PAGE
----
Hugh Jackman busts out his fulsome sideys for a fourth time, as the X-Men creative team attempt to discover if three films in a series really is the cut-off point before the rot sets in. Focusing on the pedicure-phobic firebrand, XMO:W delves into Logan’s pre-trilogy past to explain how he became the much-loved cigar-chomping berzerker Wolverine.

It turns out that not only is he nigh-on indestructible, Father Time also has a hard time landing one on him, as it all kicks off back in the mid-1800s with a young Logan inadvertently killing his father with the aid of his trademark claws. Fleeing the crime scene with his equally mutanty brother Victor, the genetically gifted pair drift into military service, fighting for over a century thanks to their invulnerability.

Victor’s increasingly unruly nature eventually lands the pair in front of a firing squad - and when that fails to hit the spot, they’re enlisted by a General Stryker into a covert black ops team of fellow mutants. After one mission to locate a crashed meteorite in Africa leaves a bad taste in his mouth, Logan walks away, leaving Victor behind in favour of an idyllic life as a Canadian lumberjack with girlfriend Kyla.

Of course, there’s no place for an idyll in an action film, and Stryker tracks Logan down, claiming that Victor is killing off his former team-mates. After he refuses to help, Victor’s actions soon force his hand.

Stryker offers Logan assistance in his quest to get revenge on Victor by reinforcing his skeleton with the metal from the meteorite, but Stryker’s attempt to wipe his memory at the same time causes the newly pimped Wolverine to do a runner. After an attempt to take Wolverine down fails, the spiky-knuckled hero realises he needs to deal with Victor and Stryker – plus any other surprise packages the general has up his sleeve.

Less operatic than the X-Men trilogy, this outing feels more conventional action fare and a perfect jump-on point for newcomers. Hugh Jackman is reliably spot-on as the reluctant ass-kicker, capturing the more human, renegade anti-hero vibe that makes Wolverine closer to cinematic icons like Dirty Harry than spandex-packers like Spider-Man.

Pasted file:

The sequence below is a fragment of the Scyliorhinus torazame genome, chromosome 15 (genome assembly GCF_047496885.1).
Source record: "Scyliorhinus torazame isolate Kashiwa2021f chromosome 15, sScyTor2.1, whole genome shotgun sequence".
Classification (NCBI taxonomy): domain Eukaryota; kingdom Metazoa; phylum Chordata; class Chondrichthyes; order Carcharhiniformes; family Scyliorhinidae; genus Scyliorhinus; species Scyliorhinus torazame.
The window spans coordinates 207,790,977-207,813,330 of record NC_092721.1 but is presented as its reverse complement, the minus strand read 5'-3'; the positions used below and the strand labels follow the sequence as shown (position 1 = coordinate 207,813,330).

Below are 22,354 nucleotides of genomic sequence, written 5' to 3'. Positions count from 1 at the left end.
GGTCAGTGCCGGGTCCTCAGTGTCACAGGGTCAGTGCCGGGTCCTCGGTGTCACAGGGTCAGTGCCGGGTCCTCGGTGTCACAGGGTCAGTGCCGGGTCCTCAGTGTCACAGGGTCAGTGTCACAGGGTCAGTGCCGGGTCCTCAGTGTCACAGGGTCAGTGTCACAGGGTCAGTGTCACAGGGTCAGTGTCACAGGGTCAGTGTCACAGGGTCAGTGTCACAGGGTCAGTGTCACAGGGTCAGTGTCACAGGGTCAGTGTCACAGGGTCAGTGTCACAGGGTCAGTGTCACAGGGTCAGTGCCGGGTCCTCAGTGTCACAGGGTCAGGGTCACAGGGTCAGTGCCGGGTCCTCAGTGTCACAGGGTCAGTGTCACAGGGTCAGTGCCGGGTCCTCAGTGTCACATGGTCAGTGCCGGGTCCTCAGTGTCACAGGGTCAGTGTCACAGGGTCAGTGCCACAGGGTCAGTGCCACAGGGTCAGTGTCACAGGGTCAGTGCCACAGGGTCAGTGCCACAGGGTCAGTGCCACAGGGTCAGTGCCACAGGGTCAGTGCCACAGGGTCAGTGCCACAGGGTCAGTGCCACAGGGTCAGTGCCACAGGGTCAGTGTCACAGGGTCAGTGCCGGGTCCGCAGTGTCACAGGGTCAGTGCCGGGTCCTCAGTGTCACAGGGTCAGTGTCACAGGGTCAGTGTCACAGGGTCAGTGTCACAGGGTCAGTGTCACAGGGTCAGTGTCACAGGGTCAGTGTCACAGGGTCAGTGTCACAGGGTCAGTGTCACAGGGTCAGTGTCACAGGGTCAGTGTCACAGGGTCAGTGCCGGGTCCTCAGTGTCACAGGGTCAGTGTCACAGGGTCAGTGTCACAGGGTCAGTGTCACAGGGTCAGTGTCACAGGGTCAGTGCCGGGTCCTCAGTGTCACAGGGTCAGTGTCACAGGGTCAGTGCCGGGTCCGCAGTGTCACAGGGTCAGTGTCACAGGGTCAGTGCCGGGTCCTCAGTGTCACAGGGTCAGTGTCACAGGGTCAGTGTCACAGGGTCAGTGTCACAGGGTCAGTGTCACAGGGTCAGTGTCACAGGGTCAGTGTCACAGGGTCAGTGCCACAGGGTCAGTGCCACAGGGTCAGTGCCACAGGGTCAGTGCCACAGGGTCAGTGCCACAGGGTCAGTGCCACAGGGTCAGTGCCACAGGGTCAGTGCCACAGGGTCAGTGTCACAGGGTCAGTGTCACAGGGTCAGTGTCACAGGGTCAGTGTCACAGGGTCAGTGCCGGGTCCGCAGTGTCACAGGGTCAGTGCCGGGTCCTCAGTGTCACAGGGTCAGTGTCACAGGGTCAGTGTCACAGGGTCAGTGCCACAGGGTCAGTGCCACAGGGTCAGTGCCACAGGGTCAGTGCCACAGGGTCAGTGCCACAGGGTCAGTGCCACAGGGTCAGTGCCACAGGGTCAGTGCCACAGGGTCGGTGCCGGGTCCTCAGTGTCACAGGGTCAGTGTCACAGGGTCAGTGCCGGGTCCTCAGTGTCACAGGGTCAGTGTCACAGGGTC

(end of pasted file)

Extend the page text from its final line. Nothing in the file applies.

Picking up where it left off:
Packed with gorgeous Canadian scenery, it has a less intense, densely packed quality than the trilogy, which is both a good and bad thing. That sense of airiness reinforces the fact that for all its merits, this film is merely a sub-plot blown to feature length.

The origin story is an import from comics, usually used as either a filler between storylines or as a major exercise in character exploration – we’re unsure how much a fan will have got from this, so we feel inclined to the more exploitative former.

Price when reviewed:

Enjoyable as it is, we can’t help but be distracted by the efforts to rinse the franchise – especially by the proliferation of new characters, who feel more like markers for future films (a trend Marvel films has been working recently, with small guest spots setting up future films like The Avengers).

With the casting of these roles also favouring newbie actors over the experienced heads that populated the trilogy, the films LAO SADLY lack the weight of presence that the likes of Ian McKellen, Halle Berry and Patrick Stewart gave (oh, and Vinnie Jones).

It’s a dynamic, entertaining and solid piece of cinema that won’t disappoint fans of the series – yet it won’t wow them either.

Rating: 12

Starring: Hugh Jackman, Dominic Monagahan, Ryan Reynolds.

Directed by: Gavin Hoods

Extras: Commentaries, interviews, featurettes, deleted scenes

Sections TV